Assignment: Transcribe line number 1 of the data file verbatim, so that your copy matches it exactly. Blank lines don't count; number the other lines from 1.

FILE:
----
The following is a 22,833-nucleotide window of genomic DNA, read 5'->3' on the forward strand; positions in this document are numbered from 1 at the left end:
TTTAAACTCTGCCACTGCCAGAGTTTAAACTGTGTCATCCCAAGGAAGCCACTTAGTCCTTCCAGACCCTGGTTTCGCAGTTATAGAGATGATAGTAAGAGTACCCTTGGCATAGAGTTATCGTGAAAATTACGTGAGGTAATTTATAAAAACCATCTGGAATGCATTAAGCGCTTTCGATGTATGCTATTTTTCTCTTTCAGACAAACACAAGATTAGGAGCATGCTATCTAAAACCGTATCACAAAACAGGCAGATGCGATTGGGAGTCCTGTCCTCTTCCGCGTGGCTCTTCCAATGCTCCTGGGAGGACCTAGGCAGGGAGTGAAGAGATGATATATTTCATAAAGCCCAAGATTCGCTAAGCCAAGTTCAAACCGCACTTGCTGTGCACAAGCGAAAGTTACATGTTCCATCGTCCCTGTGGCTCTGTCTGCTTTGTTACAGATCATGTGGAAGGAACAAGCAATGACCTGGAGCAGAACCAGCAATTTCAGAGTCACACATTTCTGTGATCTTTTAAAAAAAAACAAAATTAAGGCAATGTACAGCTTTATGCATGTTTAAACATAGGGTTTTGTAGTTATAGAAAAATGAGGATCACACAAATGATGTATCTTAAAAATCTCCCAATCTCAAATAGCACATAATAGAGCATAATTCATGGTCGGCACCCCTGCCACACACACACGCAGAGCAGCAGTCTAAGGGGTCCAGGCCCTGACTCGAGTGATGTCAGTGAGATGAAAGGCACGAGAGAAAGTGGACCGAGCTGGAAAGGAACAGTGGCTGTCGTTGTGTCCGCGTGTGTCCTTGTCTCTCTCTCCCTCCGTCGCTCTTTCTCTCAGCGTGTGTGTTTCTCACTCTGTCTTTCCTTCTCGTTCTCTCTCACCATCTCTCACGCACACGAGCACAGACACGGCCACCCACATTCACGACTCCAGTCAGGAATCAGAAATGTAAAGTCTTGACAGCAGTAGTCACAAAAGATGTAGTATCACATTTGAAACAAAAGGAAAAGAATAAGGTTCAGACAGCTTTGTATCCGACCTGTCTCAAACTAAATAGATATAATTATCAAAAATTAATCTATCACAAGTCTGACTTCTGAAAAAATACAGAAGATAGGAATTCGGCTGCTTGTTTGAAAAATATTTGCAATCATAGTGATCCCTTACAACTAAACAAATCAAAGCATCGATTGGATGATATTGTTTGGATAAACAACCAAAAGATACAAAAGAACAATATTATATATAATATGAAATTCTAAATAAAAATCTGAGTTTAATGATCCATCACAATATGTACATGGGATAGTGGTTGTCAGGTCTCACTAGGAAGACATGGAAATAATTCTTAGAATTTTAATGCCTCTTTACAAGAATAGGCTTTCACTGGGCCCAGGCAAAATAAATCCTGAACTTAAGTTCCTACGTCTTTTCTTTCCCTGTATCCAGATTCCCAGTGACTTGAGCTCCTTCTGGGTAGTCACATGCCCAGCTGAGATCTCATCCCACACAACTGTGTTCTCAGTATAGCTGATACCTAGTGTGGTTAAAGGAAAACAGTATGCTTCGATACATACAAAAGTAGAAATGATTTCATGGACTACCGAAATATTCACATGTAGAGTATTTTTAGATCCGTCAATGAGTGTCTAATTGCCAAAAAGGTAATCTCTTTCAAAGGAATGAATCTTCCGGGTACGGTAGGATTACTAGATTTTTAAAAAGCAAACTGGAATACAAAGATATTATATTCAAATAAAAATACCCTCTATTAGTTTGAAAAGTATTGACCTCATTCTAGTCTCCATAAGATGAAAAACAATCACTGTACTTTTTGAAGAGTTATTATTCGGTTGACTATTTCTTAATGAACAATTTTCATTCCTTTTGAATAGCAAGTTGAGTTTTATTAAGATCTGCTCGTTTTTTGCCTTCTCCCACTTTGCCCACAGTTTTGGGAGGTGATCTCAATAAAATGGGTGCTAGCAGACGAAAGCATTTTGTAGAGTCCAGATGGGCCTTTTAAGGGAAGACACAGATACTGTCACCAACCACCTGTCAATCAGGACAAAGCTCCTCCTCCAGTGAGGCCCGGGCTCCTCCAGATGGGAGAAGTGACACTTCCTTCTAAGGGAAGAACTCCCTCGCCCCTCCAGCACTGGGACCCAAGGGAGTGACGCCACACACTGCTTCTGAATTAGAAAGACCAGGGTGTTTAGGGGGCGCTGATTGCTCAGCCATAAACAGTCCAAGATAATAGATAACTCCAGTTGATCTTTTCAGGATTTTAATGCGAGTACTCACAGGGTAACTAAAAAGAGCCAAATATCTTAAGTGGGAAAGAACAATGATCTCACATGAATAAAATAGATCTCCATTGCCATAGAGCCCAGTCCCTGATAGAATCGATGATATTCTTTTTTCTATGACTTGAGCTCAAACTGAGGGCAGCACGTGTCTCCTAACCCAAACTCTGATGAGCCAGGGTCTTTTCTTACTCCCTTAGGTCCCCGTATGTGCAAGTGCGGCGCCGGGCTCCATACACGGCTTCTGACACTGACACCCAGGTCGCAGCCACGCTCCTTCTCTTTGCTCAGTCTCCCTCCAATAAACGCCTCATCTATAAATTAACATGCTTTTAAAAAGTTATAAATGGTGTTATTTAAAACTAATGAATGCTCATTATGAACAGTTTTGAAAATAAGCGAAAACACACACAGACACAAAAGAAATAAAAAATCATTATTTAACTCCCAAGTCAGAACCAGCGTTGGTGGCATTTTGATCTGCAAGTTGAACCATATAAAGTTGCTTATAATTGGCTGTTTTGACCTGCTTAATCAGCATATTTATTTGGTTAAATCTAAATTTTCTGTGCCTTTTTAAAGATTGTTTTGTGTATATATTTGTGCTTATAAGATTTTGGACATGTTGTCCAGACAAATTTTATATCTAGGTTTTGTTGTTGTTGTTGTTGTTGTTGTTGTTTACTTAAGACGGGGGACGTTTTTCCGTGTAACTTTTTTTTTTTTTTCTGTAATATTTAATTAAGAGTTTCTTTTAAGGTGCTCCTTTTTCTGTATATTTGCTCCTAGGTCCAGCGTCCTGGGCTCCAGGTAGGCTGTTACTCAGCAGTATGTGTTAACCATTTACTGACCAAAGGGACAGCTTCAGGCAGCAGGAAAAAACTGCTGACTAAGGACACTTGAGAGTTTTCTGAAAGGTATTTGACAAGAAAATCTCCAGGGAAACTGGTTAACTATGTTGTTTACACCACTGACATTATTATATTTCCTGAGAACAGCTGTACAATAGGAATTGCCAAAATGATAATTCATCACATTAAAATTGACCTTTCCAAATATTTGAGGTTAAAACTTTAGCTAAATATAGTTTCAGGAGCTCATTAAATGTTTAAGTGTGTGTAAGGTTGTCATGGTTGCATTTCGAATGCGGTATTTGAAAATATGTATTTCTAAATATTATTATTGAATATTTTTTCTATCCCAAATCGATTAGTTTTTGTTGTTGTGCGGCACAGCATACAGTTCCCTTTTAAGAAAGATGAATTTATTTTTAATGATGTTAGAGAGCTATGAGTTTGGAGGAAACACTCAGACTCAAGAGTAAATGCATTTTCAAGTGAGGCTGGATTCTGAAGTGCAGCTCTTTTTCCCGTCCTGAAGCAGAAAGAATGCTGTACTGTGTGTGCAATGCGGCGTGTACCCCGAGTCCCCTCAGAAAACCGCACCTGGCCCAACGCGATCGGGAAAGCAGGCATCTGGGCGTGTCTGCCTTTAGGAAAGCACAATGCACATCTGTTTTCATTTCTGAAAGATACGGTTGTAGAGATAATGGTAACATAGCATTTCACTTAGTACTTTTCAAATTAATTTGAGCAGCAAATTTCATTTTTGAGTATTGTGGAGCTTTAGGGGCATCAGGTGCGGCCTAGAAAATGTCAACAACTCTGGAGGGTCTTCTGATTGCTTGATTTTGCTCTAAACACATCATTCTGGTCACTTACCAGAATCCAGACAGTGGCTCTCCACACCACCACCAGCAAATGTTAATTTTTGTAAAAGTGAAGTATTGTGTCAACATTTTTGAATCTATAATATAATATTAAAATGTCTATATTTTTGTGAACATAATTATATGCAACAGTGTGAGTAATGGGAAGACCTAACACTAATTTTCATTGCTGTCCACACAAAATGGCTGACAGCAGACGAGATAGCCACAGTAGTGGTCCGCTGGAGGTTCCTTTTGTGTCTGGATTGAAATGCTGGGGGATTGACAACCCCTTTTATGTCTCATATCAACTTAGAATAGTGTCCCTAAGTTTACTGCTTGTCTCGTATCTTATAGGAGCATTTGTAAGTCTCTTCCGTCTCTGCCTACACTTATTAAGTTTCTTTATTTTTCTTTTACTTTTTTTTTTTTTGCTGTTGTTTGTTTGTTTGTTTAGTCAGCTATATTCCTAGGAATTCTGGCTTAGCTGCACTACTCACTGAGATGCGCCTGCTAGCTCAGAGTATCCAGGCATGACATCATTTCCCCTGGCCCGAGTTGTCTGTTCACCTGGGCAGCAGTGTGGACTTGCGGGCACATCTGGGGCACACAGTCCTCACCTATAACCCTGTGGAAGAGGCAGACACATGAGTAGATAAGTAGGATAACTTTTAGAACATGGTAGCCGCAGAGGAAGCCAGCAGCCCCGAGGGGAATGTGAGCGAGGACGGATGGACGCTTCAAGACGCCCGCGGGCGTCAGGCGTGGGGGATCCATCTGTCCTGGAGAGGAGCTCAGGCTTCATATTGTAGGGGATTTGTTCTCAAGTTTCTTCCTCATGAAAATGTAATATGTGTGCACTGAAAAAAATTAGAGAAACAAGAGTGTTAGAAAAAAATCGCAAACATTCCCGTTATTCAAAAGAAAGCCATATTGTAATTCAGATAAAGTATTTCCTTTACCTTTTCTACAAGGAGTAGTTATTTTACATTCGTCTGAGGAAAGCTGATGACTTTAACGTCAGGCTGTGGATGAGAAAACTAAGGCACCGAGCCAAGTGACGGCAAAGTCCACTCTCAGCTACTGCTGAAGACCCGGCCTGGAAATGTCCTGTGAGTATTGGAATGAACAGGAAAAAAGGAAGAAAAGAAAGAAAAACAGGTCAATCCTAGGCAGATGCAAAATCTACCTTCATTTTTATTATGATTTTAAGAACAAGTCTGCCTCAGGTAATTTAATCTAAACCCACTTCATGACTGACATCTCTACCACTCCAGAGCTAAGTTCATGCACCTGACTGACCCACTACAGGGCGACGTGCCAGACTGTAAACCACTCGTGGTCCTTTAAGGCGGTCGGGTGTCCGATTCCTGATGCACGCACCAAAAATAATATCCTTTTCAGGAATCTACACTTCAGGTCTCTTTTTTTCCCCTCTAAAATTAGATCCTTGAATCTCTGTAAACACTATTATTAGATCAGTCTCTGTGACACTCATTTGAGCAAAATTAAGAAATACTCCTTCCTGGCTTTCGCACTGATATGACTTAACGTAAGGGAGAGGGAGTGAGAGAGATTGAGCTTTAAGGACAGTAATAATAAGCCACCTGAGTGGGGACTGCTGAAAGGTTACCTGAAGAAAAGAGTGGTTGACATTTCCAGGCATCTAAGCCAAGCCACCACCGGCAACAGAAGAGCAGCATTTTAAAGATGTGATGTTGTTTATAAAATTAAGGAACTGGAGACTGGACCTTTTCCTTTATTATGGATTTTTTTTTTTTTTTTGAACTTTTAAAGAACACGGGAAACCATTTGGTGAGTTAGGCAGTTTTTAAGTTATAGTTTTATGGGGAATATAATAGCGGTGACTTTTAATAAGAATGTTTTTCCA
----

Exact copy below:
The following is a 22,833-nucleotide window of genomic DNA, read 5'->3' on the forward strand; positions in this document are numbered from 1 at the left end: